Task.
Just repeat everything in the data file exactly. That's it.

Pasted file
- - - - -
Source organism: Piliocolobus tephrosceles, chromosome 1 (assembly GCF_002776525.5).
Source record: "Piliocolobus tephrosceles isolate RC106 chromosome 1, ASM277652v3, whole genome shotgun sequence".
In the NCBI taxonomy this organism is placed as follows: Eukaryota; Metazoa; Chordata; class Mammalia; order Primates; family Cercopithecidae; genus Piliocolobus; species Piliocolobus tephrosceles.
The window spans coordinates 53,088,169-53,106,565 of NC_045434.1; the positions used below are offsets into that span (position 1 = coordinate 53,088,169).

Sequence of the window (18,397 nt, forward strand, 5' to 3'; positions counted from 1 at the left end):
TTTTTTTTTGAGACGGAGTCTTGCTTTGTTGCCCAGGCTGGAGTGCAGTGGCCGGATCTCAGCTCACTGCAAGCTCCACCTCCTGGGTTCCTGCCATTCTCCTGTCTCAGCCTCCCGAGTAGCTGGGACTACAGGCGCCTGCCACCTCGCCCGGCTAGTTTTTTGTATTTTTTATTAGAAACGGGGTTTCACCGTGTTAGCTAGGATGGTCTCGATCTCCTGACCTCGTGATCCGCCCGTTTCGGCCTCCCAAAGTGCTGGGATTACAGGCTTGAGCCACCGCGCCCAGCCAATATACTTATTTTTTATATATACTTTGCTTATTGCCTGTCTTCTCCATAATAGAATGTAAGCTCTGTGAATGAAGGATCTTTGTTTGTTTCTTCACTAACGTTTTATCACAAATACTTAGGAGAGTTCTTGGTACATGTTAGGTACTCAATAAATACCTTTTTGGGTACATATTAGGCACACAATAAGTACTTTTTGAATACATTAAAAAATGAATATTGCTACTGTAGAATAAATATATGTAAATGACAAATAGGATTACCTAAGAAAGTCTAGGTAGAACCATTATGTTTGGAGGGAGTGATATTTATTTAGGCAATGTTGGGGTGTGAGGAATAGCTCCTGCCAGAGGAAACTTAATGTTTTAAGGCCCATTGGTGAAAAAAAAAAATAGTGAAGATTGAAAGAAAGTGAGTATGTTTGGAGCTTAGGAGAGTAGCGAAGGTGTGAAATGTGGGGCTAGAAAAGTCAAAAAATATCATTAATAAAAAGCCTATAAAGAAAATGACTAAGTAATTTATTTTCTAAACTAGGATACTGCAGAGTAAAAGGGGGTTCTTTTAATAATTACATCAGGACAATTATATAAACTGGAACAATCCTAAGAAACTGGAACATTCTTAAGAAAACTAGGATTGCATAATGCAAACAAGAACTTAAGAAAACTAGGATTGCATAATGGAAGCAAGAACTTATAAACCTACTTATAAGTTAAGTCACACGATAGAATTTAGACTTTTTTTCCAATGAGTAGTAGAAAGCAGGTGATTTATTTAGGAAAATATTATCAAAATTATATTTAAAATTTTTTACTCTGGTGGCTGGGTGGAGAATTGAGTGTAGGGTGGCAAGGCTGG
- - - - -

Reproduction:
Source organism: Piliocolobus tephrosceles, chromosome 1 (assembly GCF_002776525.5).
Source record: "Piliocolobus tephrosceles isolate RC106 chromosome 1, ASM277652v3, whole genome shotgun sequence".
In the NCBI taxonomy this organism is placed as follows: Eukaryota; Metazoa; Chordata; class Mammalia; order Primates; family Cercopithecidae; genus Piliocolobus; species Piliocolobus tephrosceles.
The window spans coordinates 53,088,169-53,106,565 of NC_045434.1; the positions used below are offsets into that span (position 1 = coordinate 53,088,169).

Sequence of the window (18,397 nt, forward strand, 5' to 3'; positions counted from 1 at the left end):
TTTTTTTTTGAGACGGAGTCTTGCTTTGTTGCCCAGGCTGGAGTGCAGTGGCCGGATCTCAGCTCACTGCAAGCTCCACCTCCTGGGTTCCTGCCATTCTCCTGTCTCAGCCTCCCGAGTAGCTGGGACTACAGGCGCCTGCCACCTCGCCCGGCTAGTTTTTTGTATTTTTTATTAGAAACGGGGTTTCACCGTGTTAGCTAGGATGGTCTCGATCTCCTGACCTCGTGATCCGCCCGTTTCGGCCTCCCAAAGTGCTGGGATTACAGGCTTGAGCCACCGCGCCCAGCCAATATACTTATTTTTTATATATACTTTGCTTATTGCCTGTCTTCTCCATAATAGAATGTAAGCTCTGTGAATGAAGGATCTTTGTTTGTTTCTTCACTAACGTTTTATCACAAATACTTAGGAGAGTTCTTGGTACATGTTAGGTACTCAATAAATACCTTTTTGGGTACATATTAGGCACACAATAAGTACTTTTTGAATACATTAAAAAATGAATATTGCTACTGTAGAATAAATATATGTAAATGACAAATAGGATTACCTAAGAAAGTCTAGGTAGAACCATTATGTTTGGAGGGAGTGATATTTATTTAGGCAATGTTGGGGTGTGAGGAATAGCTCCTGCCAGAGGAAACTTAATGTTTTAAGGCCCATTGGTGAAAAAAAAAAATAGTGAAGATTGAAAGAAAGTGAGTATGTTTGGAGCTTAGGAGAGTAGCGAAGGTGTGAAATGTGGGGCTAGAAAAGTCAAAAAATATCATTAATAAAAAGCCTATAAAGAAAATGACTAAGTAATTTATTTTCTAAACTAGGATACTGCAGAGTAAAAGGGGGTTCTTTTAATAATTACATCAGGACAATTATATAAACTGGAACAATCCTAAGAAACTGGAACATTCTTAAGAAAACTAGGATTGCATAATGCAAACAAGAACTTAAGAAAACTAGGATTGCATAATGGAAGCAAGAACTTATAAACCTACTTATAAGTTAAGTCACACGATAGAATTTAGACTTTTTTTCCAATGAGTAGTAGAAAGCAGGTGATTTATTTAGGAAAATATTATCAAAATTATATTTAAAATTTTTTACTCTGGTGGCTGGGTGGAGAATTGAGTGTAGGGTGGCAAGGCTGG